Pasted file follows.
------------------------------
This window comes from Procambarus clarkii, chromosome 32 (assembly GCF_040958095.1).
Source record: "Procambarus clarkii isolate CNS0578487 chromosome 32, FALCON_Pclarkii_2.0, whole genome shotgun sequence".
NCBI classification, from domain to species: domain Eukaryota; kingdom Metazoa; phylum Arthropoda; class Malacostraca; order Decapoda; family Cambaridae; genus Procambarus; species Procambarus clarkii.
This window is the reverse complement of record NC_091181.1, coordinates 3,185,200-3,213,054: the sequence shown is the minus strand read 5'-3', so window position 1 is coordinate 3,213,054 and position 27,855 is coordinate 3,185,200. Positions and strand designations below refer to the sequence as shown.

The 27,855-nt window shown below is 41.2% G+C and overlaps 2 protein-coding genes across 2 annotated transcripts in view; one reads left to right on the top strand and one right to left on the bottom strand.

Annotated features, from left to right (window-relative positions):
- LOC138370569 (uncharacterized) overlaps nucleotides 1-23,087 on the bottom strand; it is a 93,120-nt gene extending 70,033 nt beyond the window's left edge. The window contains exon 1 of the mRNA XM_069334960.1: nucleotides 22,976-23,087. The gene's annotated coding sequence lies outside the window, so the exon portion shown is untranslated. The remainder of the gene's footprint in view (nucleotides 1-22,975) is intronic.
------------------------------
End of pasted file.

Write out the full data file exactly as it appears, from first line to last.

This window comes from Procambarus clarkii, chromosome 32 (assembly GCF_040958095.1).
Source record: "Procambarus clarkii isolate CNS0578487 chromosome 32, FALCON_Pclarkii_2.0, whole genome shotgun sequence".
NCBI classification, from domain to species: domain Eukaryota; kingdom Metazoa; phylum Arthropoda; class Malacostraca; order Decapoda; family Cambaridae; genus Procambarus; species Procambarus clarkii.
This window is the reverse complement of record NC_091181.1, coordinates 3,185,200-3,213,054: the sequence shown is the minus strand read 5'-3', so window position 1 is coordinate 3,213,054 and position 27,855 is coordinate 3,185,200. Positions and strand designations below refer to the sequence as shown.

The 27,855-nt window shown below is 41.2% G+C and overlaps 2 protein-coding genes across 2 annotated transcripts in view; one reads left to right on the top strand and one right to left on the bottom strand.

Annotated features, from left to right (window-relative positions):
- LOC138370569 (uncharacterized) overlaps nucleotides 1-23,087 on the bottom strand; it is a 93,120-nt gene extending 70,033 nt beyond the window's left edge. The window contains exon 1 of the mRNA XM_069334960.1: nucleotides 22,976-23,087. The gene's annotated coding sequence lies outside the window, so the exon portion shown is untranslated. The remainder of the gene's footprint in view (nucleotides 1-22,975) is intronic.